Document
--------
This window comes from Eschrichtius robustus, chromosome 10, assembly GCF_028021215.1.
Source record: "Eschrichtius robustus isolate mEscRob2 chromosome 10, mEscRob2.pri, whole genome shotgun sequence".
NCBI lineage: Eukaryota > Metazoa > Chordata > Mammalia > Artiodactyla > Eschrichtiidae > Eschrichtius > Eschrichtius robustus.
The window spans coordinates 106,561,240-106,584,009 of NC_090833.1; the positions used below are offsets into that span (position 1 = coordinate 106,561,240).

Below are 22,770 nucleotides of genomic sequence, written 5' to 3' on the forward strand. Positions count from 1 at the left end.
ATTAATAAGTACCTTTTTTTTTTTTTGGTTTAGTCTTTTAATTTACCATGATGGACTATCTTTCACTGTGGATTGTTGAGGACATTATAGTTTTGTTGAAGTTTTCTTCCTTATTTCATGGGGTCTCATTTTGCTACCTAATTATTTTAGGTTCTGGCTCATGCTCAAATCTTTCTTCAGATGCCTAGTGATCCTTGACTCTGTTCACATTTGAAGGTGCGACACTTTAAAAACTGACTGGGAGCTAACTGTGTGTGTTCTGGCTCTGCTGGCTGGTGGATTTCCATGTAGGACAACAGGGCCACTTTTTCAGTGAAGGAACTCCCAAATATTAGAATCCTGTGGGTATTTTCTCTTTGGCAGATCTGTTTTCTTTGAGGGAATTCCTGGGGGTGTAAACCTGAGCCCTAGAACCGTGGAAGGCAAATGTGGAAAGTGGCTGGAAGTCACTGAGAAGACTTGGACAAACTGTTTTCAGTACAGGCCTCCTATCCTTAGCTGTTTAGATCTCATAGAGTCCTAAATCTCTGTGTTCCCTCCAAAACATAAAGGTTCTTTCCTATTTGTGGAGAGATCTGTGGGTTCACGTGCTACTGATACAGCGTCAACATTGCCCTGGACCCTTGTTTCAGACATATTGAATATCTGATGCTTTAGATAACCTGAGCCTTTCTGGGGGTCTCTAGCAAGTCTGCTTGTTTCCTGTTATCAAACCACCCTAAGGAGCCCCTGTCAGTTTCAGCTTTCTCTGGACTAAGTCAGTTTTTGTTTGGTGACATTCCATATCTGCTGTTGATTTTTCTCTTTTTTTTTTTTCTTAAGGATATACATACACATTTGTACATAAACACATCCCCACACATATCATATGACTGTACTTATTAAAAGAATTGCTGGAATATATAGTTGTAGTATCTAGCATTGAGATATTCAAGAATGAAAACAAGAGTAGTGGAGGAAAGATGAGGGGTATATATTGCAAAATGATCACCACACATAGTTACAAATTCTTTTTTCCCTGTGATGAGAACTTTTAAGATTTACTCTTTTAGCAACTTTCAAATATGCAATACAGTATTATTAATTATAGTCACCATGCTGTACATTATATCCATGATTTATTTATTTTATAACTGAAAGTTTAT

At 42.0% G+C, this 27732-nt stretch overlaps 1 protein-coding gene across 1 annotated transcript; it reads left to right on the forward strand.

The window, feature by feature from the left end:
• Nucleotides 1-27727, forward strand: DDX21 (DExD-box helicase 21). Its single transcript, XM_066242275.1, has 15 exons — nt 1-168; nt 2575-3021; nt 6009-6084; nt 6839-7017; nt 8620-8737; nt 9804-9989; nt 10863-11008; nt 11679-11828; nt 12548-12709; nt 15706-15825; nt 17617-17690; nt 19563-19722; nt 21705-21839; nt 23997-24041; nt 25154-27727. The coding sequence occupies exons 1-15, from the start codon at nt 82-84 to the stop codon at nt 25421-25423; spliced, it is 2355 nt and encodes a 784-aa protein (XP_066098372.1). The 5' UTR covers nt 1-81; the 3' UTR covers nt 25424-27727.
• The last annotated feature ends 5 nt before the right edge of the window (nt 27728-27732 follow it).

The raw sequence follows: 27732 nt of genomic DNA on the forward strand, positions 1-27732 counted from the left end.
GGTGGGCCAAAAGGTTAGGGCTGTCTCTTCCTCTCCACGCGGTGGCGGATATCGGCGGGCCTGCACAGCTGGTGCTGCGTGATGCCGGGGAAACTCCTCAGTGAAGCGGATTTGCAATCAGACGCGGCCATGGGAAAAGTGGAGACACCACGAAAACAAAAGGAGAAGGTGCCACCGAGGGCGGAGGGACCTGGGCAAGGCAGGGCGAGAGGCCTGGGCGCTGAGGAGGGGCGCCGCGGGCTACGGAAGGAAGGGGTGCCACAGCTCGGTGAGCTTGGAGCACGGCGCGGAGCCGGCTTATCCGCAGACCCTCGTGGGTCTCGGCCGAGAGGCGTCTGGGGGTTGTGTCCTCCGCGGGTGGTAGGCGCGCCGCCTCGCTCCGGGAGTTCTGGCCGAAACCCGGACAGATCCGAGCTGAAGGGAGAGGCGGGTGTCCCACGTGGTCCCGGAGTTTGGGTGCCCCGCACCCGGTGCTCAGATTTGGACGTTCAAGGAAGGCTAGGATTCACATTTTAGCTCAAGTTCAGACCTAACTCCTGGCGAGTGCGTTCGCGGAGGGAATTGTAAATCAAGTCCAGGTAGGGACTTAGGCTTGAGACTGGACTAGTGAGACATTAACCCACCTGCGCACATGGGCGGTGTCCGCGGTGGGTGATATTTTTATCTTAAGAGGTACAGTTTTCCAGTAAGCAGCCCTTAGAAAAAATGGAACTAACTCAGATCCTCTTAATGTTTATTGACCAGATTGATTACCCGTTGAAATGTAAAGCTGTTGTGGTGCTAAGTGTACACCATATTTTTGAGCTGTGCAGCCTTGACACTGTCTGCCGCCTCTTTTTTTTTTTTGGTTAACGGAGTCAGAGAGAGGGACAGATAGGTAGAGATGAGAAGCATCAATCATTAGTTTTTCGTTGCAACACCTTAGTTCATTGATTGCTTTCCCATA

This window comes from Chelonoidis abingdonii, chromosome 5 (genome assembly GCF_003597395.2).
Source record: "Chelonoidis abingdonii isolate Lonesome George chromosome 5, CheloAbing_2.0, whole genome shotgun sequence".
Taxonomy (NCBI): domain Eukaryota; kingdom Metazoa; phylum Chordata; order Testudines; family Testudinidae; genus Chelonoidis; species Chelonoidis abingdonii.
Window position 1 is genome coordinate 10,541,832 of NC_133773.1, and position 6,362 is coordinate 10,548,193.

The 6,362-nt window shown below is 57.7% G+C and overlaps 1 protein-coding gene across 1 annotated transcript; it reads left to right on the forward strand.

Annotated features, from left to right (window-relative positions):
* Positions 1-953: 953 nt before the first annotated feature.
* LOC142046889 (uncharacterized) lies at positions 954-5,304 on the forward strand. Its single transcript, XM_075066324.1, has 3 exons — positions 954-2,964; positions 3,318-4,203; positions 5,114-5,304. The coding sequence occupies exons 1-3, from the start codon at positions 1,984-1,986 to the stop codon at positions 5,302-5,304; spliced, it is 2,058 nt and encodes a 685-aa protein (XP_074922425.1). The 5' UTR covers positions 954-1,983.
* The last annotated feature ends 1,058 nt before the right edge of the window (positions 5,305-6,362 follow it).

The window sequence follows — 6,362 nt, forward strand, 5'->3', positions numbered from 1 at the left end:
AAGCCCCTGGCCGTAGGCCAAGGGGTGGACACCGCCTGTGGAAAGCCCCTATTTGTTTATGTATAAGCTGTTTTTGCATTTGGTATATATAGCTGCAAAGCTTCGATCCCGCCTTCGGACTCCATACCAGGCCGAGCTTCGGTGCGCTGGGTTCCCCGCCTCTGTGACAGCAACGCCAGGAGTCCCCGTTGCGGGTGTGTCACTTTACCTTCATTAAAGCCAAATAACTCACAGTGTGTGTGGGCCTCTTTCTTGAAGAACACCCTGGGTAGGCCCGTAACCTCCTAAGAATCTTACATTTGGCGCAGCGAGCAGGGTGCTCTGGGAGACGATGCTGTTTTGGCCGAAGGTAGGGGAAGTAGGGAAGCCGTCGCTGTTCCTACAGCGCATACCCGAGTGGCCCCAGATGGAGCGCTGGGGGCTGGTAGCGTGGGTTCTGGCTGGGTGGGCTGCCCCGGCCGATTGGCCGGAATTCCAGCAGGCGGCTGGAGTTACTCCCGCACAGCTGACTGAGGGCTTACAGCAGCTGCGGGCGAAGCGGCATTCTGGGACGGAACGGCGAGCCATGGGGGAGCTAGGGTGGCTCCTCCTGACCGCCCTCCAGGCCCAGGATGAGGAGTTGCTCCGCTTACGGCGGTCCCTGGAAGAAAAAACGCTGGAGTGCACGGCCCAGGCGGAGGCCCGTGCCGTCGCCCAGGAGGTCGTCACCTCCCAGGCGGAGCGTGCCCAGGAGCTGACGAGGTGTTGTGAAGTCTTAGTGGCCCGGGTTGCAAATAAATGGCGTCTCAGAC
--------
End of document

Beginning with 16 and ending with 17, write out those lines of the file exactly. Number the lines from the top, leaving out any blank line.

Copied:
Window position 1 is genome coordinate 10,541,832 of NC_133773.1, and position 6,362 is coordinate 10,548,193.

The 6,362-nt window shown below is 57.7% G+C and overlaps 1 protein-coding gene across 1 annotated transcript; it reads left to right on the forward strand.